How do we throw ourselves whole heartedly into the way? How do we honor that vow? When our very lives are tangled, how do we make our way? When there are people who depend on us, how do we make our way?
Another image comes to mind. I was talking with a clerk in a large Department store. It turned out he had been a Catholic monk for more than twenty years. He left because his mother was sick and had few resources and if he didn’t take care of her, she probably would have been on the streets. What I found particularly compelling in our brief conversation, while the pain of leaving the monastery was clearly on his heart, he also was obvious he’d made a right decision. And, most important, he seemed to feel he was still fully engaged in the great matter.
My friend the Zen teacher Grace Schireson talks about once being confronted for being married and a Zen priest. When asked how she squared that circle she replied, “I keep all my vows.” If a koan is an assertion about the intimate way and an invitation to stand in that place, I keep all my vows is definitely a koan.
No doubt. When we take up the way there is a lot of confusion. It can involve a lot of hurt. Actually if it doesn’t it isn’t the deep, it isn’t the true, it isn’t the path.
In traditional Buddhism entering the way means “leaving home.” In fact, the original Buddhist community was a company of monks. Later a company of monks and nuns. If you couldn’t or wouldn’t take monastic vows the best you really could do was support those who did and hope for a more propitious birth next time around.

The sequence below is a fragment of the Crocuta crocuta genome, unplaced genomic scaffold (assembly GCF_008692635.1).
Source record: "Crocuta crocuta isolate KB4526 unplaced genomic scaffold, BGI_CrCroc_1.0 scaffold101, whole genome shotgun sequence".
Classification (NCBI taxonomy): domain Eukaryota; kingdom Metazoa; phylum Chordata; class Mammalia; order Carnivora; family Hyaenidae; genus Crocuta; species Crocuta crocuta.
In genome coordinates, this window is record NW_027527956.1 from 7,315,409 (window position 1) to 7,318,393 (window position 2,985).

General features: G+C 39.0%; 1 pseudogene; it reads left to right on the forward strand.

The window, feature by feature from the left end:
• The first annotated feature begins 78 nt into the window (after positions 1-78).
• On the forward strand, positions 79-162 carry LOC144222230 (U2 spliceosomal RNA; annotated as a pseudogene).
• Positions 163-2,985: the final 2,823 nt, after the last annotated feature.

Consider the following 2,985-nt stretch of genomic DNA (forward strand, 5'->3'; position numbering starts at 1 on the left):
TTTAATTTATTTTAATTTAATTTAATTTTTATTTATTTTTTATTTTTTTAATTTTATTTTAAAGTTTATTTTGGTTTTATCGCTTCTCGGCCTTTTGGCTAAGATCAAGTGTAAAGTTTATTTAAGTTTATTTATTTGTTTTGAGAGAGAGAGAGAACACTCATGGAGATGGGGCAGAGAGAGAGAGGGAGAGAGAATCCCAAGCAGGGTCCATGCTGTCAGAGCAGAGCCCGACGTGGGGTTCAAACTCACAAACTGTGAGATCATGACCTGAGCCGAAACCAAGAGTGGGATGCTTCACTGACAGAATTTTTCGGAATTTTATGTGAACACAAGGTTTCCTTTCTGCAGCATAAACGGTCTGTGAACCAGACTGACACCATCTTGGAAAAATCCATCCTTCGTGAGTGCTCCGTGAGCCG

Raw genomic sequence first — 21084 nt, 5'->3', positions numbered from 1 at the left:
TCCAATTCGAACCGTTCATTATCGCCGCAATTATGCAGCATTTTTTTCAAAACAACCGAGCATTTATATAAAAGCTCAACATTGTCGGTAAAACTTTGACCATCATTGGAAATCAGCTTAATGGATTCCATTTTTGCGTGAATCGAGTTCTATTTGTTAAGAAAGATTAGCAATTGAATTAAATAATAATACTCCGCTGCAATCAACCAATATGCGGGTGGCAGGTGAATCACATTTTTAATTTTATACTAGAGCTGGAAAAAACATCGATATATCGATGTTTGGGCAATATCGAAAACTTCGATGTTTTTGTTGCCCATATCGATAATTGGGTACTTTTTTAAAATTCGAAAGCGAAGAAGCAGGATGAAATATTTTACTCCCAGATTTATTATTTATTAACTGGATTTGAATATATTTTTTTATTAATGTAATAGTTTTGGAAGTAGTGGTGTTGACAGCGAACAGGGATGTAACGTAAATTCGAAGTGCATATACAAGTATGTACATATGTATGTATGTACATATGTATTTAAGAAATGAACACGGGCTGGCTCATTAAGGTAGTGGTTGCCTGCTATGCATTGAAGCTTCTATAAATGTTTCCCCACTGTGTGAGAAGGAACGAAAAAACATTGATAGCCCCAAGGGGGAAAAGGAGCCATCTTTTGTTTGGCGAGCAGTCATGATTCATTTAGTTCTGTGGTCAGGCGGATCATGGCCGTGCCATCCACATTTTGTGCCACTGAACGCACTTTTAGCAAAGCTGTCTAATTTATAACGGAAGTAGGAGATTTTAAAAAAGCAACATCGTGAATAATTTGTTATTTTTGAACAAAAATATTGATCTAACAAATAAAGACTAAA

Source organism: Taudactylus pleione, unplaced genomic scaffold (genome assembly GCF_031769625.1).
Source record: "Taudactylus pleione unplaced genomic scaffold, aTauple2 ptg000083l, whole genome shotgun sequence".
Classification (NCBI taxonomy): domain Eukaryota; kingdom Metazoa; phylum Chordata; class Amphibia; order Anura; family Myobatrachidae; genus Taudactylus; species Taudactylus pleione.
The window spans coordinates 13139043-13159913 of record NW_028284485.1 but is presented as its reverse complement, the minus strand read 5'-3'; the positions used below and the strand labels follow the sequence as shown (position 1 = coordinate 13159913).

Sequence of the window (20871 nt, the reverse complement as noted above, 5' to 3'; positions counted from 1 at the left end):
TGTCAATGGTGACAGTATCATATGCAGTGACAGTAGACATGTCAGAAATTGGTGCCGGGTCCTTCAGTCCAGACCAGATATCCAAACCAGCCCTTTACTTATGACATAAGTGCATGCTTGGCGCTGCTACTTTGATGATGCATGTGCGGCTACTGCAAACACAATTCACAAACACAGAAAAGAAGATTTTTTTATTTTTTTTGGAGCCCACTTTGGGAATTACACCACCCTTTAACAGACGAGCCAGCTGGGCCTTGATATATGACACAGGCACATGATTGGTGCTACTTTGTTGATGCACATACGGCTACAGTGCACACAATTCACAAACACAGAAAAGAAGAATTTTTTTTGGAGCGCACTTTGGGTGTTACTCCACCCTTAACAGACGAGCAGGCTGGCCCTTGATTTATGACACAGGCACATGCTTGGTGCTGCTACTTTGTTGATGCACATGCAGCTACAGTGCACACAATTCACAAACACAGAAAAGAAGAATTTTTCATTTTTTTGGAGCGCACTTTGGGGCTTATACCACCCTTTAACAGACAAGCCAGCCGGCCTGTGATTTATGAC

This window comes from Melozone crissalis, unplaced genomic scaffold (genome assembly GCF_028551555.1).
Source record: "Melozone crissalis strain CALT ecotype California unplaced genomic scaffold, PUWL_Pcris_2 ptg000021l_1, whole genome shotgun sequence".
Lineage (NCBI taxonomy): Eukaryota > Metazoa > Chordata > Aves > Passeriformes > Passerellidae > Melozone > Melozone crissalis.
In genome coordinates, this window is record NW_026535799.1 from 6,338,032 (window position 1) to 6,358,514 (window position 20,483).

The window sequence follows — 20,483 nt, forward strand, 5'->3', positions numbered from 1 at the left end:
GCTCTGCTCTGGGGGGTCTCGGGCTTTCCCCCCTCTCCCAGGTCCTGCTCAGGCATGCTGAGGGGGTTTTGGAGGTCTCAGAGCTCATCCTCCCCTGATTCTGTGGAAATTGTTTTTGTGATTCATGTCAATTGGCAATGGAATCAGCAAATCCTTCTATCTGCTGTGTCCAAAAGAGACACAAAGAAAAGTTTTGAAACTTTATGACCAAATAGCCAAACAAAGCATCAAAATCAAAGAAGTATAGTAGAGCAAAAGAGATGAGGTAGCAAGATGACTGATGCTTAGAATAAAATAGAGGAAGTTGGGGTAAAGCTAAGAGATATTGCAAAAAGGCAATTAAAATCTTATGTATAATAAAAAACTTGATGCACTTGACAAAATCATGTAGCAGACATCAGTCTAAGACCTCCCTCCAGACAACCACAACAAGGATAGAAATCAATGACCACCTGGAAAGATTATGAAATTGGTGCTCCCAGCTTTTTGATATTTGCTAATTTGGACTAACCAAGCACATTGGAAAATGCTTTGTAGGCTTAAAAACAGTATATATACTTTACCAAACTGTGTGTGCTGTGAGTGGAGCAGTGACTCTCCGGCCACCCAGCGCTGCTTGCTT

I’ve also known more than one bitter monk. People who after years of crushing their lives, at least as I see it, who find solace in belittling “worldlings,” those who didn’t throw it all away. Like the famous story of the two Zen monks on pilgrimage, where they meet a young woman at a ford in a river, and one carries her across and then sets her down safe on the farther shore, how as they continued on their way, the other monk just could not set her down, in the recesses of his heart, could not set her down and continue.
Sadly, I’ve met a few more of the complaining monks than the ones who won the greater victory. And it begs a great question. What is grasping? In the fundamental matter of the heart, what is clinging really? And with that, how do we meet it?